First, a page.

Tuesday, 30 July 2013

Happy Valley Wuhan

After the rather excellent day at Chimelong we took a train ride to Wuhan in the centre of the country to visit another large theme park, this one another in the Happy Valley chain (but you'd already know that from the title of the page). That coaster is a clone of the bullet coaster at the Shenzhen park.

This park was the youngest in the chain at the time of the trip having opened in 2012 as well as a great selection of rides, the park looked immaculate, if a tad empty.

On our club trips we have a dedicated t-shirt day where we all wear the official trip shirt. This usually happens at the park that has the most to offer us...I wonder what that could be?

The group gathers around the first ride of the day, which the park's PR department were kindly walking us onto.

This wasn't it.

It was this twisty (oh god, there I've said it) launched thing, which was actually surprisingly good, and I appreciated that the park had chosen to hide the majority of it in the shade.

The pair of towers offered a mixture of shot and drop ride experiences, but remember what goes up, must come down.

Loving the mural

The quality of the portraits was pretty bad, unless Marilyn Monroe had a lazy eye, in which case it's extremely honest.

Some more nice theming touches, which were scattered all around the park.

We had been told by the park that the Sky Loop coaster was down for maintenance. We had heard of an evacuation on one of these so I suspect all the other versions of the ride had been taken down pending the outcome of that.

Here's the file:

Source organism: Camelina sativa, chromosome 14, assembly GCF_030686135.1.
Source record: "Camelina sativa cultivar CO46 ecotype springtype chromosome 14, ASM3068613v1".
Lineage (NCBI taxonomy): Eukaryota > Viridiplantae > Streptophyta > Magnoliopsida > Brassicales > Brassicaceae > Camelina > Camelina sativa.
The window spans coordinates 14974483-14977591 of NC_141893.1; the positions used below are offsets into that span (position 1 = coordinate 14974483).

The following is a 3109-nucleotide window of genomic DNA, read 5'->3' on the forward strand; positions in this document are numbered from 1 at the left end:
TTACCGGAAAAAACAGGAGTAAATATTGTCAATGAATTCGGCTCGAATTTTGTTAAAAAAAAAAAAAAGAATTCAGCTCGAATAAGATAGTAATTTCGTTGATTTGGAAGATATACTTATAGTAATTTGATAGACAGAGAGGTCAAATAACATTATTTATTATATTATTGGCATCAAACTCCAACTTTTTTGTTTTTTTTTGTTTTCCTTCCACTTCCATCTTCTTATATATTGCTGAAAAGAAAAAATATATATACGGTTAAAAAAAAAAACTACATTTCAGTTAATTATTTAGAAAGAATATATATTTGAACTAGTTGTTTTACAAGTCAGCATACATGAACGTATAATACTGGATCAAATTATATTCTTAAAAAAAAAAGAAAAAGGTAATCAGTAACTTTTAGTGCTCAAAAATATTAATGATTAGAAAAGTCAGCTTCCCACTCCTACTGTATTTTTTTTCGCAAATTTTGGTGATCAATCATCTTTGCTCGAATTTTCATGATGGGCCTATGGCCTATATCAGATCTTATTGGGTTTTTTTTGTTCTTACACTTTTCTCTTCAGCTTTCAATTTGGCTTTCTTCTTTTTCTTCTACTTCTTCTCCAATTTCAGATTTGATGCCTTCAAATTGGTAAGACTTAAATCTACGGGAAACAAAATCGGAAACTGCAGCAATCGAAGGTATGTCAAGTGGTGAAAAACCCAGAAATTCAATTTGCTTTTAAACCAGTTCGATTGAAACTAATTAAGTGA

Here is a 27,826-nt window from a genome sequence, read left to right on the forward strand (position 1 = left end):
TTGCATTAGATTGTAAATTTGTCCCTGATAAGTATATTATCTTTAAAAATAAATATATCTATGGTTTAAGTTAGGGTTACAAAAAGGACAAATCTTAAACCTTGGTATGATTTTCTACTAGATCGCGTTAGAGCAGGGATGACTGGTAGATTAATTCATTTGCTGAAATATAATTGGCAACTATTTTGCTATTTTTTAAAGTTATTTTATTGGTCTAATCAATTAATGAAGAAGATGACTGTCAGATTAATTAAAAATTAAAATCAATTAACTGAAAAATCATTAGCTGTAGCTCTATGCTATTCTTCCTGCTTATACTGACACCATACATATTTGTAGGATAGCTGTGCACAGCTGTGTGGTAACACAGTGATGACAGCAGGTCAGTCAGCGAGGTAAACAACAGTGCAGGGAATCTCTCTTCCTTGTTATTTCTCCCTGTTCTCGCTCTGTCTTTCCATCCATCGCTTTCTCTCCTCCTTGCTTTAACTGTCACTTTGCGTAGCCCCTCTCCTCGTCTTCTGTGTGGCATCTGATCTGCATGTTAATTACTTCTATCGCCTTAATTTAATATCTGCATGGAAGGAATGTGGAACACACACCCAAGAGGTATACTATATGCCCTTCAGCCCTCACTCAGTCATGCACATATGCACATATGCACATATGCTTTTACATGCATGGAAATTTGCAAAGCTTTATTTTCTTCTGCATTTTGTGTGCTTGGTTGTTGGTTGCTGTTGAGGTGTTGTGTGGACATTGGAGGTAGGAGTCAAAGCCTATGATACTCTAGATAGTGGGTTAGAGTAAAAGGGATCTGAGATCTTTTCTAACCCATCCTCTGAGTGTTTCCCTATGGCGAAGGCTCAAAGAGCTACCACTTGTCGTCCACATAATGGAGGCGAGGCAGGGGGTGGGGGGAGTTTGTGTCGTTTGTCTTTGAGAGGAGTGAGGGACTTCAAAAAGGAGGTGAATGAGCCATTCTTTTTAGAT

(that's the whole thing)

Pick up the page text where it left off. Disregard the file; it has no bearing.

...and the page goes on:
The reason for including this park, and for wearing the shirts was for the pair of wooden coasters at the back of the park. Mistakingly called "dauling dragons" the ride has received superb reviews.

We started our ride session with a repeat ride opportunity on the red train. This one was a great ride but already showing some signs of roughness, unfortunate given the ride is barely one year old. Still everybody seemed to enjoy it, some taking the opportunity to queue jump the group to ride it again.

There is a blue side that doesn't run as often and was deliberately closed when we got to it. Apparently the duelling doesn't happen that often; I have no idea why. But the park had kindly agreed to open the blue side for us and race them as the ride was intended. This was what the group had wanted. However there was a catch. For the duelling runs we had more people in the group than could fit 2 trains and we didn't want to be moving people in and out of their seats as our time was limited, so we were asked if anyone didn't mind giving up their place. Given the negativity that was starting to permeate from some of the group (I'm putting it down to the heat) I could sense myself exploding so I volunteered first to relenquish my place, and I appeared to be the only one. It was only when I suggested whether those that didn't ride could be given the opportunity of photographing a certain element on the track, and they agreed, that we were able to get our full set of volunteers.

So leaving the majority of the group to ride, our little group headed down to a gated area of the park to get the photo. The photo opportunity I'm talking about is a unique to this ride, and rather strangely not made available to the public. Having reached the top of their lift hills the 2 trains drop and cross over each other then at the top of the second hill they bank 90 degrees lifting you sideways out of the seat and within a finger stretch reach of the other train. It'll make sense in the photos below.

These are from the first 3 runs and this "high-5" element was the highlight for most people on the trip. I was told that each side was amazing but the two together, even more so.